Just as humans can follow complex social situations in deciding who to befriend or to abandon, it turns out that animals use the same level of sophistication in judging social configurations, according to a new study that advances our understanding of the structure of animal social networks.
The study, which appears today in the journal Animal Behaviour, is the first in which researchers applied a long-standing theory in social psychology called "structural balance," which is used to analyze human relationships, to an animal population to better understand the mechanisms that determine the structure of animal social groups. Researchers analyzed social bonds in behavioral data from a long-term study of the rock hyrax, a small mammal that lives in colonies across Africa and the Middle East.
Structural balance theory considers the positive or negative ties between three individuals, or triads, and suggests that "the friend of my enemy is my enemy" triangle is more stable and should be more common than "the friend of my friend is my enemy" triangle. Another configuration, "the friend of my friend is my friend," is considered to also be a stable configuration in the social network. The last possible triangle, "the enemy of my enemy is my enemy," presages an unstable state, according to the theory.
The potential power of structural balance theory is its ability to predict patterns in the structure of the whole social network and also predict changes that occur over time, as unstable triads are expected to change to stable ones.
"We all live in social networks of some kind, either online or offline, and we are interested in understanding how these groups form and dissolve and their internal dynamics, but while studying these human dynamics is important, it's also very difficult and in many cases impractical. So we study how sociality evolved in animals, which might offer us some insights into our own social behavior. And indeed, the structural balance theory that was developed to study human behavior appears to be relevant in animals as well," said the study's lead author Amiyaal Ilany, a postdoctoral fellow at the National Institute for Mathematical and Biological Synthesis.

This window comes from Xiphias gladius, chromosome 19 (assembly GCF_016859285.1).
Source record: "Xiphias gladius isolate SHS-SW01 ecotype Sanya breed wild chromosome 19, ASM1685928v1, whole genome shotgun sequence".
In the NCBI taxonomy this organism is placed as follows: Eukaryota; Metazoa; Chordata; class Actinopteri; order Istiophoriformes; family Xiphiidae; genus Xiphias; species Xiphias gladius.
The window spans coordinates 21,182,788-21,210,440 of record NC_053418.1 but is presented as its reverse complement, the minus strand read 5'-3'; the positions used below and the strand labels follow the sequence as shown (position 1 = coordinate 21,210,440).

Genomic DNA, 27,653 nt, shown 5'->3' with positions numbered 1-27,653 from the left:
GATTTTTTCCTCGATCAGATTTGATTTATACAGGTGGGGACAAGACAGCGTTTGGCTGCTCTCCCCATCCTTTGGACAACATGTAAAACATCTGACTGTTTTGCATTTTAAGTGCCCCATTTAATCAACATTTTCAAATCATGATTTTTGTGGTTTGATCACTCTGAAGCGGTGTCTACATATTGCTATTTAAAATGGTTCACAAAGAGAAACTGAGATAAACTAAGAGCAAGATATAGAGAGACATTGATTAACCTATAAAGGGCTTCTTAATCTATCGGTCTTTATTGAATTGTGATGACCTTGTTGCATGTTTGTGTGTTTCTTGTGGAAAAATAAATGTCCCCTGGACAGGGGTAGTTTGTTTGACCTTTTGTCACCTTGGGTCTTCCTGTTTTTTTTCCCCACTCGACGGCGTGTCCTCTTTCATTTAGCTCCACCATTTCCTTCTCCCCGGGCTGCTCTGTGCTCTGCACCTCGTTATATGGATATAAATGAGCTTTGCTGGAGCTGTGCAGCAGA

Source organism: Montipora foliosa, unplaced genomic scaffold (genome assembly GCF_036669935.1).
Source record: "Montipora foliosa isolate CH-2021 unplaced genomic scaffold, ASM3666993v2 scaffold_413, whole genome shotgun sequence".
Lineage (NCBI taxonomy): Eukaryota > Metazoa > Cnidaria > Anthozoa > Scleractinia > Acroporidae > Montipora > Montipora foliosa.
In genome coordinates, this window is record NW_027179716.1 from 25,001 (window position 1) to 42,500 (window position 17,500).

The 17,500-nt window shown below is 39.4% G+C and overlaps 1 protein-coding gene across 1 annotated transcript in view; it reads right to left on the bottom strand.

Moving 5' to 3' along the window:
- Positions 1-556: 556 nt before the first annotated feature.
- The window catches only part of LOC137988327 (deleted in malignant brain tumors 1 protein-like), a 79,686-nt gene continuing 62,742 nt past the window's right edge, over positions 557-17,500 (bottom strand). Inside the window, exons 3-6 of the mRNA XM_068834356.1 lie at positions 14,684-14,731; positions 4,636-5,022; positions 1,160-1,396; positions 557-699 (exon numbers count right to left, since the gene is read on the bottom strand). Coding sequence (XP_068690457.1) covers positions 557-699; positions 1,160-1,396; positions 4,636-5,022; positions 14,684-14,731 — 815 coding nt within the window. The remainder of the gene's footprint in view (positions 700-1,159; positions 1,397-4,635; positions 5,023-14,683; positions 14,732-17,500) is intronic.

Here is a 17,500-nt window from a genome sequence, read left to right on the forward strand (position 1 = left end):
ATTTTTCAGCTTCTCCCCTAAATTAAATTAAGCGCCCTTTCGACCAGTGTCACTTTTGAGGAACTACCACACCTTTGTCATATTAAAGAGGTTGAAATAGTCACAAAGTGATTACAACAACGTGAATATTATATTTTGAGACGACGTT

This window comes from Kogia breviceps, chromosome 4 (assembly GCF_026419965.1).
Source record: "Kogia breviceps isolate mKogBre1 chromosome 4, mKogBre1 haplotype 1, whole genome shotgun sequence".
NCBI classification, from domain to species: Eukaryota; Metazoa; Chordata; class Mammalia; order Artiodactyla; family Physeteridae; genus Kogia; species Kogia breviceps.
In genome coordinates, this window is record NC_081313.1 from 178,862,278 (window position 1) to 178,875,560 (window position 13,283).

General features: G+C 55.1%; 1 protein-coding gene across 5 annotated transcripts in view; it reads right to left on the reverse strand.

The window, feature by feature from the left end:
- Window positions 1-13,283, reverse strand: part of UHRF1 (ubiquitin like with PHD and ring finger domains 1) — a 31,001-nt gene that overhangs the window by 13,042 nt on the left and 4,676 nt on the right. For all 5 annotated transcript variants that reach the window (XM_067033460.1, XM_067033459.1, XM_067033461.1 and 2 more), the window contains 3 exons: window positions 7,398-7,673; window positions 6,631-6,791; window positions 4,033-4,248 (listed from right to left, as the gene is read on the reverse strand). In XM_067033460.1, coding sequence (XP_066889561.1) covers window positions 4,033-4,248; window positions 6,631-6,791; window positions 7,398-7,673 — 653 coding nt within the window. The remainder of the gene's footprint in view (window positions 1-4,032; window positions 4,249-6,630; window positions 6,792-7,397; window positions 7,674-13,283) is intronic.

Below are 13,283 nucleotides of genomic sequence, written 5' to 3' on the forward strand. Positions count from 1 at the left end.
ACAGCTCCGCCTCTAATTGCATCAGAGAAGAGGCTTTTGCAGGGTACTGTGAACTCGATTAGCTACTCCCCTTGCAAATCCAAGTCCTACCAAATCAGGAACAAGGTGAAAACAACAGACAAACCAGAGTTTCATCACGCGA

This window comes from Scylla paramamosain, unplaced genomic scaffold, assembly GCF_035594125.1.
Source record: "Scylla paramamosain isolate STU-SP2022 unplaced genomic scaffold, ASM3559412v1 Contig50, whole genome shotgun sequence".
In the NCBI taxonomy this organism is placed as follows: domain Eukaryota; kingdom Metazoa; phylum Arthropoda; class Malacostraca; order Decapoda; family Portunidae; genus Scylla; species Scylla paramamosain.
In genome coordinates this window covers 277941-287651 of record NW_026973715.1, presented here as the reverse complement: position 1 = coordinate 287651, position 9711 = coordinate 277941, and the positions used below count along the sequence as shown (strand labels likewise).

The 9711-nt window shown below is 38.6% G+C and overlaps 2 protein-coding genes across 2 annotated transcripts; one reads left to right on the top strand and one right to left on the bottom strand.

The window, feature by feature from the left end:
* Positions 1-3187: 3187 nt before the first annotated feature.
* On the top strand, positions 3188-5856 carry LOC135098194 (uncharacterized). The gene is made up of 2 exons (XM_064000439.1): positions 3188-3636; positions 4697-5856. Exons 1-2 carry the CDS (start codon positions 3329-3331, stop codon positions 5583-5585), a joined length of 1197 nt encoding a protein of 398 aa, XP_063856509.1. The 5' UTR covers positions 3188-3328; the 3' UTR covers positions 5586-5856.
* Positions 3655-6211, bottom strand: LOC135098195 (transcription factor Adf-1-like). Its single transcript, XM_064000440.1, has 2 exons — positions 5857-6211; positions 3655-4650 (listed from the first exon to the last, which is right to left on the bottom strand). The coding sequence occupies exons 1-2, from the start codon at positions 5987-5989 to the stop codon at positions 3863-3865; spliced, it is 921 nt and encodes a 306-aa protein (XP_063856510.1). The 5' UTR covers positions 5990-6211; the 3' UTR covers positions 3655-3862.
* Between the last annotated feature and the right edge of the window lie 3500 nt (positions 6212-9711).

In the study, the hyraxes tended to form balanced triads and changed unbalanced triads to balanced triads over time. However, new individuals in the population – new pups or males that migrate into the network – introduced social instability by often forming unbalanced triads, causing the network as a whole to retain some level of instability. The study also found that contrary to classical structural balance theory, the "enemy of my enemy is my enemy" configuration was actually a stable configuration. The results suggest that structural balance may play a role in the evolution of social structures by selecting against specific configurations. Structural balance may also serve as a psychological mechanism that allows specific social structures to exist and that prevents cooperation between members of different groups.
The authors suggest that structural balance may be prevalent in other species as well.
"The results indicated that changes in social relationships are dependent not only on two individuals, but significantly on third parties, which underscores the importance of structural balance theory in explaining the evolution of complex natural social systems," Ilany said, who was a doctoral student at Tel Aviv University when the research was begun.
Citation: Ilany A, Barocas A, Koren L, Kam M, Geffen E. 2013. Structural balance in the social networks of a wild mammal. Animal Behaviour. Published online 21 April 2013. http://www.sciencedirect.com/science/article/pii/S000334721300153X
Catherine Crawley, NIMBioS at email@example.com; 865-974-9350
The National Institute for Mathematical and Biological Synthesis (NIMBioS) brings together researchers from around the world to collaborate across disciplinary boundaries to investigate solutions to basic and applied problems in the life sciences. NIMBioS is sponsored by the National Science Foundation, the U.S. Department of Homeland Security, and the U.S. Department of Agriculture with additional support from The University of Tennessee, Knoxville.
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